Alicia Roland, 12, from Renfrewshire, beat thousands of children from all over the UK in a competition to become the famous voice for a week.

It is the first time a Scottish accent has been recorded for the Speaking Clock since it began in 1936 - and only the fifth time it will have been changed.

       Headline and §1, PA, 9.10.2003.






Hard hitting anti-smoking advert


A hard-hitting TV advert featuring a former smoker whose life dramatically changed after he suffered a heart attack has been launched to encourage people to kick the habit.

The film features Jack Patel, 47, who smoked for 29 years before his sudden heart attack in May 2001.

The married father of two describes how his arteries became blocked and the restricted blood flow caused his heart to actually "miss a beat" as it struggled to pump blood around the body.

The advert is part of a series which have featured victims of lung cancer, pulmonary disease and stroke, for the Department of Health's Don't Give Up Giving Up campaign.

     Headline and §1, PA, 9.10.2003.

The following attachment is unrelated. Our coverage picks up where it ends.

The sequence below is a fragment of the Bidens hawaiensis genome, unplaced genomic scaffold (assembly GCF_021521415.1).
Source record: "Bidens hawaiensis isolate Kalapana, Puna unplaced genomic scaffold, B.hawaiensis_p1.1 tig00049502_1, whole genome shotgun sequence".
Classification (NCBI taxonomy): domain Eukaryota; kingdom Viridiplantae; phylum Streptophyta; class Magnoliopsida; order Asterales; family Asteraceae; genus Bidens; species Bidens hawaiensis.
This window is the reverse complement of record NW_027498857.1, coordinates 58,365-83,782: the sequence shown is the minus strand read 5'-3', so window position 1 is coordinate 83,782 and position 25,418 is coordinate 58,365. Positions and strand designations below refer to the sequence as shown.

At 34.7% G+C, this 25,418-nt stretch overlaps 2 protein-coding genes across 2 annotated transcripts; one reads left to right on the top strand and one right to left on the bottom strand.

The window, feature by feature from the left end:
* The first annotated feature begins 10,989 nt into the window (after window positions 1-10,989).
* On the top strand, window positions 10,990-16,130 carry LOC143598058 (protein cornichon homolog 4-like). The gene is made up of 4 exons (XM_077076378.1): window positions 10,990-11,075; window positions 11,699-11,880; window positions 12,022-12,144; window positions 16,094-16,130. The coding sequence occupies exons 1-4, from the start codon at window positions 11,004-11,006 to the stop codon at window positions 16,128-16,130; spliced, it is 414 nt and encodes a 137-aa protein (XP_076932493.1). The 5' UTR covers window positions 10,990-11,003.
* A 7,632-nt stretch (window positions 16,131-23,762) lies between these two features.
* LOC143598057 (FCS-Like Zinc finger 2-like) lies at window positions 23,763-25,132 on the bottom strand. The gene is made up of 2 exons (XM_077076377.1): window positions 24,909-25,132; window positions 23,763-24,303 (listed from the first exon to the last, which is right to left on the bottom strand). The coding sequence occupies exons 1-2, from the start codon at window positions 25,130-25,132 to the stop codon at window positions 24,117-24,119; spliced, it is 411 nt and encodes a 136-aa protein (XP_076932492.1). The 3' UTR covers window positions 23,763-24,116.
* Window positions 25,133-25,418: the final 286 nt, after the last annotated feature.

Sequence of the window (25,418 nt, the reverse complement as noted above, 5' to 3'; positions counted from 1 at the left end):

Bogota car bomb kills at least six


A car bomb blast in the black market district of the Colombian capital Bogota has killed at least six people.

The explosion occurred in a commercial area filled with electronic, clothing and liquor stores as staff were arriving for work.

The goods sold in the neighbourhood, called San Andresito, are contraband and much cheaper than those found in legal shopping districts.  

    Headline and §1, PA, 8.10.2003.






Clint warns Arnie of nightmare ahead


Actor Clint Eastwood offered Arnold Schwarzenegger his congratulations on winning the governorship of California but joked: "Now the nightmare begins."

The star learned of Schwarzenegger's win while in London to promote his new film.